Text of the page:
This means that nowadays there are three annual writing events--Camp in April and July, and regular NaNo in November--and I must do them all. Not only that, but the past three years (since 2013) have been spent as my local region's Municipal Liaison (ML), which basically means that it's up to me to set up and host the various parties and Write-Ins (where we get together and… write) in and around November. So why do all this, every year?
Every year, I have to come up with a new story to tell, and tell it at high speed. Some days it's easy, and the words just pour out of my head and onto the page. Some days, I slog through, adding flashbacks, dream sequences, pointless dialogue and circuitous descriptions in an effort to reach that word goal. I forgo sleep and household responsibilities in favor of writing. Some years, I hate my story and its inability to make any damn sense (that would be 2015). Most years, I can barely get to the last week of writing before I start thinking about what I should do next.
But every year, when NaNo or Camp are approaching, I get excited, eager to start a new adventure with some new fictional friends. I'm not sure how to explain it, because I have weird reactions to things, but it's like a bundle of energy in my chest that tries to crawl its way up into my throat, where it can make me make ridiculous noises while probably jumping up and down. I have to contain it, of course, because I have to at least pretend to be human. Maybe one day the thrill will wear off, and I won't look forward to NaNo. I guess at that point, I'll stop doing it. But that day hasn't come yet, and I don't see it anywhere in the near future.
April Camp NaNo is coming up in just over a month, and I'm already brimming with excitement and trying to decide what this project should be. I'll of course take you along for the ride, so you'd better strap in, come April. This also puts a deadline on my prison train story, since I don't want to stop in the middle of that to work on something else. I'll likely be back on that for my next post.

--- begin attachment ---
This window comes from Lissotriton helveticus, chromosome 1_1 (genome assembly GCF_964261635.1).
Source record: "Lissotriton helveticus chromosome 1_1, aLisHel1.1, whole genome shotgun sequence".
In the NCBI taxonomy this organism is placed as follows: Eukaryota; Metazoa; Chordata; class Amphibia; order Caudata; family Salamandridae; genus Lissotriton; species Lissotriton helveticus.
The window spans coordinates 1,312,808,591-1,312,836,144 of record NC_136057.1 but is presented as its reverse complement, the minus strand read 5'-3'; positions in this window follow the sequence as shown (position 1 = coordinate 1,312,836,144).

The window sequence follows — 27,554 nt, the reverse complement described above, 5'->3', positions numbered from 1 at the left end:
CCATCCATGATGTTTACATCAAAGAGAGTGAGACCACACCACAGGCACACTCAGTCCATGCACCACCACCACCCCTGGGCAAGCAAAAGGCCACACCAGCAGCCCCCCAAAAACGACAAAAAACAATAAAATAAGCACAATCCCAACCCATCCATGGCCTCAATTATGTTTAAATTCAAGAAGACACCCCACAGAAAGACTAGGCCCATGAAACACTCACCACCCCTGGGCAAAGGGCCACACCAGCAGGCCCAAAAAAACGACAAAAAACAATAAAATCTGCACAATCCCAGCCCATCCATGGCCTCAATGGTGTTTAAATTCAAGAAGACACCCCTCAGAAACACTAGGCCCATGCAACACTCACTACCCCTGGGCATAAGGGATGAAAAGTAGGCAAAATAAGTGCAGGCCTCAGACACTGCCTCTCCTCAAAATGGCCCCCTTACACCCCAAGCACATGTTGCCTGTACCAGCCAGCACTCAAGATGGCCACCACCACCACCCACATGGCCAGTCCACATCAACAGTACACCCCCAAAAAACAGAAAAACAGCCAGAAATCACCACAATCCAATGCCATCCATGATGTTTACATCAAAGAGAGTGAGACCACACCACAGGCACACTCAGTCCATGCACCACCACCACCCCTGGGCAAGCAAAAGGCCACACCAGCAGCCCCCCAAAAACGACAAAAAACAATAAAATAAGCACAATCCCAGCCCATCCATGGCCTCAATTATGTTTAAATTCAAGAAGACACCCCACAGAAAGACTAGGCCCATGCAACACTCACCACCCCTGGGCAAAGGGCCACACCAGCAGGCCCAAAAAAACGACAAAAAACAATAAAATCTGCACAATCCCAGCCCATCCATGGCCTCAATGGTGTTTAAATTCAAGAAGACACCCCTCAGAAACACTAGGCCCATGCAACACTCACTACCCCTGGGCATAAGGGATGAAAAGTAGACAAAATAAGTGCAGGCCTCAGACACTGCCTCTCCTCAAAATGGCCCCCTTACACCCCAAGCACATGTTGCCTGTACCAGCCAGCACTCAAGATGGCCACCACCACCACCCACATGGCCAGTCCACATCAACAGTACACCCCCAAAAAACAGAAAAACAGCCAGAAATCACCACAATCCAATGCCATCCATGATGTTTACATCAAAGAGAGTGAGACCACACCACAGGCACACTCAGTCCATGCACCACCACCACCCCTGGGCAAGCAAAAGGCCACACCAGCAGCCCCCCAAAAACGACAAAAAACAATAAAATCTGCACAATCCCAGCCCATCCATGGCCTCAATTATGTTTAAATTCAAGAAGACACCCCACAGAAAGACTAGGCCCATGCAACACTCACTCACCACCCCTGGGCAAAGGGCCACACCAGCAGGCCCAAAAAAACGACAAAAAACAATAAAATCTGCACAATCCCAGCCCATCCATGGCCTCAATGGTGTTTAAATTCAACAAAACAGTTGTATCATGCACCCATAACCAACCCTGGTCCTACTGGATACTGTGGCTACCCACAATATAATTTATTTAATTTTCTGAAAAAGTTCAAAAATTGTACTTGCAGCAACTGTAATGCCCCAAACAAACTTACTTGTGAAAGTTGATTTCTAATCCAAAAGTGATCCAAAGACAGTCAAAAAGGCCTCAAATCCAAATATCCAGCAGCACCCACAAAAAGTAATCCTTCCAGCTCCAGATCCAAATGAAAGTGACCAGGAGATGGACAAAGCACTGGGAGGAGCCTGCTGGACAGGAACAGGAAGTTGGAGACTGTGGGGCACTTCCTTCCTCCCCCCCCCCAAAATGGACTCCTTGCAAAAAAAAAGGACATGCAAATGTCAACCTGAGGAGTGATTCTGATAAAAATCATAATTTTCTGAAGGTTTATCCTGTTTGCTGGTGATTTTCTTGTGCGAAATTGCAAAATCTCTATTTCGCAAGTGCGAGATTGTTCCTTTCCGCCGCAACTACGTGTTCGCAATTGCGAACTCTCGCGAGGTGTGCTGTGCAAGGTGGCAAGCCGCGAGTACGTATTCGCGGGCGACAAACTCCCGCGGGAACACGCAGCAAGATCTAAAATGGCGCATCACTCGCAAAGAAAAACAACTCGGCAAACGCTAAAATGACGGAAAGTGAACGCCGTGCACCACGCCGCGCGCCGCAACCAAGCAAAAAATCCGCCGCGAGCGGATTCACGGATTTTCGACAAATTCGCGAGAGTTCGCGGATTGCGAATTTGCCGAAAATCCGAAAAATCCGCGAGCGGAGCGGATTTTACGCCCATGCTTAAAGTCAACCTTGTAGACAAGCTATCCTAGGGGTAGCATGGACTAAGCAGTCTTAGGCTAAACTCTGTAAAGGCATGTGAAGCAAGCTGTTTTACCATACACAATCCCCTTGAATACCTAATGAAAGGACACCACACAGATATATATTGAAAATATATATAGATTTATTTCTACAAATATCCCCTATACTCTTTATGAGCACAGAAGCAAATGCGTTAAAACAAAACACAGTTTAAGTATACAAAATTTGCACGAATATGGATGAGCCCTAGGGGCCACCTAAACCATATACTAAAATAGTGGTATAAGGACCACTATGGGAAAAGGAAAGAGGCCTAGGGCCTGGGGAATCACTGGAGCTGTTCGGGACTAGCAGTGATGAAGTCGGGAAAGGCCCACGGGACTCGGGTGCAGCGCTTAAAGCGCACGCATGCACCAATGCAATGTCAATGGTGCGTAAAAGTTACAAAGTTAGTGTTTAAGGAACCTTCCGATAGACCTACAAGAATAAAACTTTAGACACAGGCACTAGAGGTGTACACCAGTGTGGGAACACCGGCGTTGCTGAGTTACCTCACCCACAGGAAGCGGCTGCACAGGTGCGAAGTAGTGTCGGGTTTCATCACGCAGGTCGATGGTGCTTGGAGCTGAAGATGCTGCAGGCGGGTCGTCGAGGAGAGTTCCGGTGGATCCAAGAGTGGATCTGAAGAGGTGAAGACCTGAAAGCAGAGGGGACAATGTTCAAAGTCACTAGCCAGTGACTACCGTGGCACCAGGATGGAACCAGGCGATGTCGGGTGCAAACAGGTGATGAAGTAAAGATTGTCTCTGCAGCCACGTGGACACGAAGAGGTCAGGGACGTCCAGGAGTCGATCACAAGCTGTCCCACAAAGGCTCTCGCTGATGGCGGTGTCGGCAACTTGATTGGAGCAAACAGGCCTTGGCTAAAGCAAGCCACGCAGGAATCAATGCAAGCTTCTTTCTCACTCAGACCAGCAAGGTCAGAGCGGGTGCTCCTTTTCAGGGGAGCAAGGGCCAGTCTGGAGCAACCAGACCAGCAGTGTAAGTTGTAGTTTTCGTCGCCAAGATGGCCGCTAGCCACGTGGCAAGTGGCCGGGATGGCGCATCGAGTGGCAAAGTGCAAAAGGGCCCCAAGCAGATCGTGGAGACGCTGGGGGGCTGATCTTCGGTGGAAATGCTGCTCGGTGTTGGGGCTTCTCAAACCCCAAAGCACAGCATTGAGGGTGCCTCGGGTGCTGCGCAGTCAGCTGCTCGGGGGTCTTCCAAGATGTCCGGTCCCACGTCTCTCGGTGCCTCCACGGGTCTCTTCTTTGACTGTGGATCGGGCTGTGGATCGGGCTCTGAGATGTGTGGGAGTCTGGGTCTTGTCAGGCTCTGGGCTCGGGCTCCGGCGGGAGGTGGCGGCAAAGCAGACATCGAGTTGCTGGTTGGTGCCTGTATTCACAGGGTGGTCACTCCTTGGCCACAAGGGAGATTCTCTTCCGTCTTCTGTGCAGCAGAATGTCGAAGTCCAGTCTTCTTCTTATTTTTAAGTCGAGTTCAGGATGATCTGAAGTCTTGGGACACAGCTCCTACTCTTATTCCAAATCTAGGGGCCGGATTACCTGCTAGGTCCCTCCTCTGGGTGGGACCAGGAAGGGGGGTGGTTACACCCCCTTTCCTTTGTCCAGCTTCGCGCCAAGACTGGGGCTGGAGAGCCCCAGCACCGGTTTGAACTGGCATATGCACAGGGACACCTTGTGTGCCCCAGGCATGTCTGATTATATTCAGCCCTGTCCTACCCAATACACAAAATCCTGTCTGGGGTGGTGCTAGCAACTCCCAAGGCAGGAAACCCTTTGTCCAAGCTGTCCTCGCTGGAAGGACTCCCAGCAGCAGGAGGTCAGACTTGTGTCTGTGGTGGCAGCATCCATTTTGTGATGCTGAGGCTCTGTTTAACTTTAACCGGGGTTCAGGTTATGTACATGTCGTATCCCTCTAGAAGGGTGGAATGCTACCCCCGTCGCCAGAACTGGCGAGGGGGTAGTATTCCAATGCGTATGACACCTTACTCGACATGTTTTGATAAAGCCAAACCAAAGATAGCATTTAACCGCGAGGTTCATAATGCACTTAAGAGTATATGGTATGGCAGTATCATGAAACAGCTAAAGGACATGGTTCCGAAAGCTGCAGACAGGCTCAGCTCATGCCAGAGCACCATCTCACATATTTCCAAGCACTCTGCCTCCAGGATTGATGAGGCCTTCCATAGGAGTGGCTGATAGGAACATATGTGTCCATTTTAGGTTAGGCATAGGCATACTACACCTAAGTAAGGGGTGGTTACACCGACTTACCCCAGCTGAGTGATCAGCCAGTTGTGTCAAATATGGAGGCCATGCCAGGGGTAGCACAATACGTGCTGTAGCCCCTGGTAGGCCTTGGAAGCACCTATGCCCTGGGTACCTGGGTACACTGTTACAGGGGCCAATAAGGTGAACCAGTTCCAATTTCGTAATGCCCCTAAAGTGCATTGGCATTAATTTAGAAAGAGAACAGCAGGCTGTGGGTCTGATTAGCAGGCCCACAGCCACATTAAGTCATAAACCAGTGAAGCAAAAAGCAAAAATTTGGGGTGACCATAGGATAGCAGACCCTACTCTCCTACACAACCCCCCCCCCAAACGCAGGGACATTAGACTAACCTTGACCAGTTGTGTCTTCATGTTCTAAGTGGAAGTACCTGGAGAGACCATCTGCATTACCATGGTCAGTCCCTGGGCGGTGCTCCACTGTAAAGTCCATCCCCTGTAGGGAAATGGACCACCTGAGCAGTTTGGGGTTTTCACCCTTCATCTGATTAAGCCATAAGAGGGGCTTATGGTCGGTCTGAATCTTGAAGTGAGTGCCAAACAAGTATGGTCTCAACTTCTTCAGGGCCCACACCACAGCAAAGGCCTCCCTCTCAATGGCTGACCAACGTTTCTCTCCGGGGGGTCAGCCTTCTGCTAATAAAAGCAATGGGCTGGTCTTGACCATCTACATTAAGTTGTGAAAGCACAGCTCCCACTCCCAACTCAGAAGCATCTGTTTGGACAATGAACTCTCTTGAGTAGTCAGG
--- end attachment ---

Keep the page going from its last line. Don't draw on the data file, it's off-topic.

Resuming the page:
As always, feel free to comment with any questions or anything. I'm still working out the structure of this whole blog thing.

Saturday, February 20, 2016

Finding a Story, Part Three

I do apologize for taking so long to update. It's taken this long to come up with enough to write home about.

Let's review the prompt:
You're shackled to a ball and chain in a train bound for prison. When the train stops you find yourself in front of a large brick mansion instead of the prison. The train has been abandoned.

The saga continues as I search for my elusive main character. I now have some scribblings on a piece of notebook paper that I started during Microeconomics. I have also realized that I have neglected to mention a critical part of this planning process: OneNote. It comes with most versions of Microsoft Office, but I feel like it's the so-called red-headed stepchild of the suite. What I mean to say is that a lot of people have it, but I don't think that many use it. Me, I have folders and subfolders full of pages and subpages. I have all of my ideas sorted into categories, and I will usually start a page for each story I'm working on. I’ll then add subpages for individual characters, locations, etc., as needed. I haven't at this moment started one for the train story, but I probably will by the time I post this. I'm actually writing this in OneNote, and I'll copy/paste it into Blogger when it's done.

Anyway, I've been doing some pondering about my criminal protagonist. What kind of man is he? What are his flaws, and his redeeming qualities? What kind of world did he come from? What made him the way he is when we meet him on that train.

Well, here are the facts:

  • He is a killer, with victims numbering in the severals (6-8 probably).
  • He didn't always lack a soul, but lost it piece by piece.